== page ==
Earth’s climate change began in obscurity some 4.6 billion years ago, as the molten surface of the newly formed planet cooled and volcanoes huffed out the gasses that filled our early atmosphere. But today, as human activity accelerates rising temperatures beyond the boundaries of healthy habitability, we have people like journalist Robinson Meyer to ensure that everyone knows exactly how we’re changing the planet, and whether we’re decarbonizing the economy fast enough to hang around for another few billion years.
For five years, Meyer covered climate, energy, and technology as a staff writer for the Atlantic. In the early months of the Covid pandemic, when information was scarce and the CDC was slow to respond, Meyer helped start the COVID Tracking Project, which became a leading data aggregator informing everyone from local communities to the federal government on the virus’s spread and impacts. In 2021, his work was recognized by the American Society of Magazine Editors, landing him their NEXT Award for Journalists Under 30.
Now, Meyer is the founding executive editor of Heatmap News, a climate media company he helped launch earlier this year. It’s devoted to the details of climate change, and the energy transition it demands of our economy, politics, and culture at large.
His inaugural piece for Heatmap announced “the end of climate science.” According to Meyer, climate issues are evolving away from an exclusive focus on the science of climate change to one that encompasses “humanity itself — and all the rest of the earthly mess.” He calls it “a kind of climate post-science.”
Questions about the Earth’s shifting temperatures across millennia, the culpability of greenhouse gases, and, “If we keep burning fossil fuels, how bad could it be — and how hot could it get?” all have good answers, Meyer writes. Now, the field is evolving from basic research and dire warnings to practicalities, like figuring out how to actually decarbonize the economy, or shift it away from power sources and industrial processes that produce carbon emissions. Once we mostly agree on what to do, we’re confronted with the question of how to achieve it.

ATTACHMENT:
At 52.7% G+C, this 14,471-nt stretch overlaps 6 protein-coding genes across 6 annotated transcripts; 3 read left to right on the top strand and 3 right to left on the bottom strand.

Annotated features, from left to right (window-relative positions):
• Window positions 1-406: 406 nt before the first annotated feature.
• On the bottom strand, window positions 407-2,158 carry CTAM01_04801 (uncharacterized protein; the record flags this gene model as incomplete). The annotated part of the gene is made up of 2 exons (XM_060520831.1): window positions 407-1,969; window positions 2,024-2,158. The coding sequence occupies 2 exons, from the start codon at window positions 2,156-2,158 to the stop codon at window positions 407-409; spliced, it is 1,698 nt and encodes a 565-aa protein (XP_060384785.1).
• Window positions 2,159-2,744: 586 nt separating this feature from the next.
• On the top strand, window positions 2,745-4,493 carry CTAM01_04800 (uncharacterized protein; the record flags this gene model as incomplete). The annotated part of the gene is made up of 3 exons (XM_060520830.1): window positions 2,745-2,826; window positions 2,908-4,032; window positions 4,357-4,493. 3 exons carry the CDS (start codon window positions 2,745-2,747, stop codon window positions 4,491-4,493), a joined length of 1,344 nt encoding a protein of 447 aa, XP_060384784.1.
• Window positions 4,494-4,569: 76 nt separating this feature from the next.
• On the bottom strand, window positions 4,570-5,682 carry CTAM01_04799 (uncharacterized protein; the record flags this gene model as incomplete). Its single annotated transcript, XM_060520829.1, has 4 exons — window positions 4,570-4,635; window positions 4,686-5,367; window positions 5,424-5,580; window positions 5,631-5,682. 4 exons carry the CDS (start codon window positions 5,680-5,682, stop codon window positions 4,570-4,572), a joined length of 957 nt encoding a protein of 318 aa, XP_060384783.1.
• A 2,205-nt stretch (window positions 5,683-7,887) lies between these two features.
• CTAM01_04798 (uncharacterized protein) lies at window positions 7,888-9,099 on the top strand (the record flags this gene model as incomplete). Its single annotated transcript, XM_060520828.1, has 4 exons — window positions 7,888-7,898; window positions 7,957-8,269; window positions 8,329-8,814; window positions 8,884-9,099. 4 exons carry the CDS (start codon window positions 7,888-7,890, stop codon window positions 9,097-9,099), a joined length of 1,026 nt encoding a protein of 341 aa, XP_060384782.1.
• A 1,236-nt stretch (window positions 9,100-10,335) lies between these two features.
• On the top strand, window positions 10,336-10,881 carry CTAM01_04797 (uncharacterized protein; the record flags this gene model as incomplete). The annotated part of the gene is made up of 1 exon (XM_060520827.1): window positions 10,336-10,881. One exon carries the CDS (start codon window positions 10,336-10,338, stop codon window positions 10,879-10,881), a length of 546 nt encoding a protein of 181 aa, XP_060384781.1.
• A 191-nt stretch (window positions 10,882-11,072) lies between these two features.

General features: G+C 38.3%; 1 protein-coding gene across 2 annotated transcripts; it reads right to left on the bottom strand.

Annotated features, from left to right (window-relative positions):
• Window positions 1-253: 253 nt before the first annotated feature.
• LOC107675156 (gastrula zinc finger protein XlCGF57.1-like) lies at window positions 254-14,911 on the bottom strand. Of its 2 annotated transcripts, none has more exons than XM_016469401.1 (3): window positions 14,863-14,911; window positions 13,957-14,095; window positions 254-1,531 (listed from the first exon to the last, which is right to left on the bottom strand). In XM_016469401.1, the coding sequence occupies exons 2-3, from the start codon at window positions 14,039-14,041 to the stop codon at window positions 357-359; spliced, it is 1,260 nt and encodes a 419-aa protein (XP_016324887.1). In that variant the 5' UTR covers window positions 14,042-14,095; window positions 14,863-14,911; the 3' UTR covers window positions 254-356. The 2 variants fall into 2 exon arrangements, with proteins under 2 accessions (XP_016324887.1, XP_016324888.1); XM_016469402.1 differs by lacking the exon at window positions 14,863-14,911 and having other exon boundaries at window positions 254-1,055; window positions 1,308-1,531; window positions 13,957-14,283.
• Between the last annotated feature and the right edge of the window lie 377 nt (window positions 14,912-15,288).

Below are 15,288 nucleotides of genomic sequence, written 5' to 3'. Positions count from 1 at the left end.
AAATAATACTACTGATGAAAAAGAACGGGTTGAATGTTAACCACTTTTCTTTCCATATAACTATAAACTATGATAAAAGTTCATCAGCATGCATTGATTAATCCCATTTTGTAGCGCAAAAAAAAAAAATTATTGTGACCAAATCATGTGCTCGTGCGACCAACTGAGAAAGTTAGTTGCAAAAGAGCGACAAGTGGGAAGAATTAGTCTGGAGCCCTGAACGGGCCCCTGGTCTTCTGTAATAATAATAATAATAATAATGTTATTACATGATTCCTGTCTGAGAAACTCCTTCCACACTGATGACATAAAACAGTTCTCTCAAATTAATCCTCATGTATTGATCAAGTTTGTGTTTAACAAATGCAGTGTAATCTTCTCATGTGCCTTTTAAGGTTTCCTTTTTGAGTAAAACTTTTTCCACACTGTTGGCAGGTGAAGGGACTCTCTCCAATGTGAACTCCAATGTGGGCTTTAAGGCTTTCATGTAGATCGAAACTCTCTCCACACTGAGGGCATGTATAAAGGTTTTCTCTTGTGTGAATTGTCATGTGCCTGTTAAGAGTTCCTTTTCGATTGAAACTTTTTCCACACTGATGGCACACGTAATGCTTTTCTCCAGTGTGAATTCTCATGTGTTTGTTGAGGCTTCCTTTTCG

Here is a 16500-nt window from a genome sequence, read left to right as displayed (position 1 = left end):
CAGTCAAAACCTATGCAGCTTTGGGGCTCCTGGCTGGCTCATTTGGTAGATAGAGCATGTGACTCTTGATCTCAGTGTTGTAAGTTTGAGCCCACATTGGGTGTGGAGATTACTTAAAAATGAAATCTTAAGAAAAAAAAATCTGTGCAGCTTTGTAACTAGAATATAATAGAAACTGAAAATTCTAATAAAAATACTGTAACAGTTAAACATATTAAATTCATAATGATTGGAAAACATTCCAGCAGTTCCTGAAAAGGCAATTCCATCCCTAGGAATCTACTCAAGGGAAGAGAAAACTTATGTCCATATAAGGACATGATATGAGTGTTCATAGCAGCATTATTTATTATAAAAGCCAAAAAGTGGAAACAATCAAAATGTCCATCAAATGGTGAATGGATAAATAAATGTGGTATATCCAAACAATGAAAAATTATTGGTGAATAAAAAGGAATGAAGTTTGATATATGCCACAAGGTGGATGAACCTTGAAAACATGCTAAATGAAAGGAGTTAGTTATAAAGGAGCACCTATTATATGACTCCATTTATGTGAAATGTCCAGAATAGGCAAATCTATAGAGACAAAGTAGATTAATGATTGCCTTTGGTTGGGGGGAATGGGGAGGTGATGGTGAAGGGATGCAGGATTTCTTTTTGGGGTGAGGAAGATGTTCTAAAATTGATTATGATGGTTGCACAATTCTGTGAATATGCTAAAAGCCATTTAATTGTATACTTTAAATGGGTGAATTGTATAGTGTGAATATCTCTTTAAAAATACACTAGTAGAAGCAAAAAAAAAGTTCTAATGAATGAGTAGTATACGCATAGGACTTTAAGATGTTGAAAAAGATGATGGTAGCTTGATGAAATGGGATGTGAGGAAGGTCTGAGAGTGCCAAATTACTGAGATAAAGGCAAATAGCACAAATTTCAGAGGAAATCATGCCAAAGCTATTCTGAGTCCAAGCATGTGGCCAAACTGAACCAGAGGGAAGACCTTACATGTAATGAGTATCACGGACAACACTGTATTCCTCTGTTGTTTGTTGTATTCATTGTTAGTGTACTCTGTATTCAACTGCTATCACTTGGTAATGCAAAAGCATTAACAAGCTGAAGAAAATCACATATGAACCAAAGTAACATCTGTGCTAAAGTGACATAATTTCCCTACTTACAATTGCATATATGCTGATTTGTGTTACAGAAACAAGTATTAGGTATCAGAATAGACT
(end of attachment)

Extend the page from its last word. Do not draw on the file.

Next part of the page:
This is the animating idea behind Heatmap’s coverage: The site hopes to shift the conversation from general warnings about the perils of unabated warming to the “details, nuances, and hard choices of climate change.” For example, President Joe Biden signed the Inflation Reduction Act into law last year, hailed as the largest climate investment in American history. But how is that roughly $370 billion climate investment actually doing? Decarbonization is tricky business — it means building new national infrastructure from coast to coast, from power transmission lines to electric vehicle charging stations. Meyer has been on the front lines of breaking down how that process is actually going, and what we can do better.
Consider hydrogen, a small molecule that could have immense implications for successful decarbonization. Hydrogen can be burned as a power source, if we can figure out how to make it more efficiently and produce fewer emissions in the process. Thanks to federal investments, the hydrogen industry will receive up to $25.8 billion toward building out new machinery, expertise, and demonstration projects. Then, there’s an uncapped tax credit that could shovel as much as $100 billion toward hydrogen spending in the coming decades.
If all of that funding succeeds in making hydrogen climate-friendly, Meyer wrote in the New York Times earlier this year, “it will change how politicians think about managing the market for years to come. If it fails or misfires, then it will greatly limit the number of tools to fight climate change or a recession. The story of the 21st-century American economy is being shaped now.”
And hydrogen is just one small piece of the massive climate puzzle, which is shaping not only the economy, but also the present experience of the Global South as it shoulders the worst results of climate change, and the kind of world we’ll leave for generations to come.
Meyer is concerned that “we have underestimated just how hard decarbonization will be.” But projects like Heatmap are demystifying exactly what that transition could look like, and building public understanding in a time of crisis.